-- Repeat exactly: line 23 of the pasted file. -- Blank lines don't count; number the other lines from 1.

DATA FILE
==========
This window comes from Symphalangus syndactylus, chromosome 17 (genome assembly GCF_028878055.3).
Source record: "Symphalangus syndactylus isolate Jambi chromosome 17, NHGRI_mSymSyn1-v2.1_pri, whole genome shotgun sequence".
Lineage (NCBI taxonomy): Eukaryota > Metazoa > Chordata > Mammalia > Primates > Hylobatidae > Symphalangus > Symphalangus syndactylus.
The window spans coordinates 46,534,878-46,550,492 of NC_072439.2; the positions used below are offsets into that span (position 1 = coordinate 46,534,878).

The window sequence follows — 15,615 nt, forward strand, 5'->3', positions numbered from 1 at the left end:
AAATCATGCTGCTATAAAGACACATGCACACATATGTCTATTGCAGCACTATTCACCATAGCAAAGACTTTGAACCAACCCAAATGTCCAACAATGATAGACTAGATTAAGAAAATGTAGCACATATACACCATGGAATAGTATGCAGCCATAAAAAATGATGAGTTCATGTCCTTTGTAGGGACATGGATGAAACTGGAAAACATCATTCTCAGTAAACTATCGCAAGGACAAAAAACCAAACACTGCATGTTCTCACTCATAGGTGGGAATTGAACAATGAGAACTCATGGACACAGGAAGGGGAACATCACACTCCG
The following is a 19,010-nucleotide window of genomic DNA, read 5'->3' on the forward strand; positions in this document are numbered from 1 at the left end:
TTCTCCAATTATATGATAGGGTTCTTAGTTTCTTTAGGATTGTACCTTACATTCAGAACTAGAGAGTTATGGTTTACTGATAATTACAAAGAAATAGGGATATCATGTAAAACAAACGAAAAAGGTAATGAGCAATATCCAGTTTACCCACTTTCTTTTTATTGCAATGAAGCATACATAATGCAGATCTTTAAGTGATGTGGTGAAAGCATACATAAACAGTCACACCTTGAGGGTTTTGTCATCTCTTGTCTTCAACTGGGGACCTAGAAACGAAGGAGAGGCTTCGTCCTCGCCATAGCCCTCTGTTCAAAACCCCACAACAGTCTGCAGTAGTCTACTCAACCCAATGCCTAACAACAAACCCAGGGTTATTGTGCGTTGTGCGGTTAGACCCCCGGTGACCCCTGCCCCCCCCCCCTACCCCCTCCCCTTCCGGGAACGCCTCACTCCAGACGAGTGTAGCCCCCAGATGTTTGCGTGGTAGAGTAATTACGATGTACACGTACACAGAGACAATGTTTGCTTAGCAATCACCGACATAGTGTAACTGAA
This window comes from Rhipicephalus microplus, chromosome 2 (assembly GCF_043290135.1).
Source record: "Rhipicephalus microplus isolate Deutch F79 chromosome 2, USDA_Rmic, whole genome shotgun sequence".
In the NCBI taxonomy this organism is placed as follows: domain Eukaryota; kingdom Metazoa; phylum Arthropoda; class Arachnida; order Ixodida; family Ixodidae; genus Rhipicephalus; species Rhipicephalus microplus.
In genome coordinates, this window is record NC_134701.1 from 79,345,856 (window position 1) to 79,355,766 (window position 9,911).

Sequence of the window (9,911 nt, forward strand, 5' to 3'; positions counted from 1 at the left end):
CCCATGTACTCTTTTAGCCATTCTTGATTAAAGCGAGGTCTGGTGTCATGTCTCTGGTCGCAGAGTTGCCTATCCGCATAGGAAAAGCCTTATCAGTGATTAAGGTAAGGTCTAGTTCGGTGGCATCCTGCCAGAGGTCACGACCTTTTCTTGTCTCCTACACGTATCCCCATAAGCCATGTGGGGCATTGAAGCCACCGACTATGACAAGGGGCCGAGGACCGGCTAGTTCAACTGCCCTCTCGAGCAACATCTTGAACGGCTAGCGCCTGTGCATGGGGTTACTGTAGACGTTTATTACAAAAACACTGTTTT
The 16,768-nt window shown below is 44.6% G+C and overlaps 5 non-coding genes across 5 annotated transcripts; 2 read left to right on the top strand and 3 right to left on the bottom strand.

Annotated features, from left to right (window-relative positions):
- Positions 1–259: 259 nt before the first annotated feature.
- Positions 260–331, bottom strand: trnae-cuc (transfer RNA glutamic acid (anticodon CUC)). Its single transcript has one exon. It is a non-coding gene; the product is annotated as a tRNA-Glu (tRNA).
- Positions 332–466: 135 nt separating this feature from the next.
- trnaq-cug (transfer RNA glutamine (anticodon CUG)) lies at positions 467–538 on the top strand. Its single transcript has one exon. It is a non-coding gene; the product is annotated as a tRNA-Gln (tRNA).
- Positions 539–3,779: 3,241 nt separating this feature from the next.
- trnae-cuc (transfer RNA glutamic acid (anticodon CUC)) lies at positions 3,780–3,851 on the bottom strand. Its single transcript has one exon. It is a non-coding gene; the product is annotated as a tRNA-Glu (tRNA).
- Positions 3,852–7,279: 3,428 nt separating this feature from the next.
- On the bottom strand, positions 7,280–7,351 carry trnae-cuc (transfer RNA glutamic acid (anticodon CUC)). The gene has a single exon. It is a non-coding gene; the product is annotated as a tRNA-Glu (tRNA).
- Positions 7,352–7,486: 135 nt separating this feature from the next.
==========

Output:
- Positions 3,852–7,279: 3,428 nt separating this feature from the next.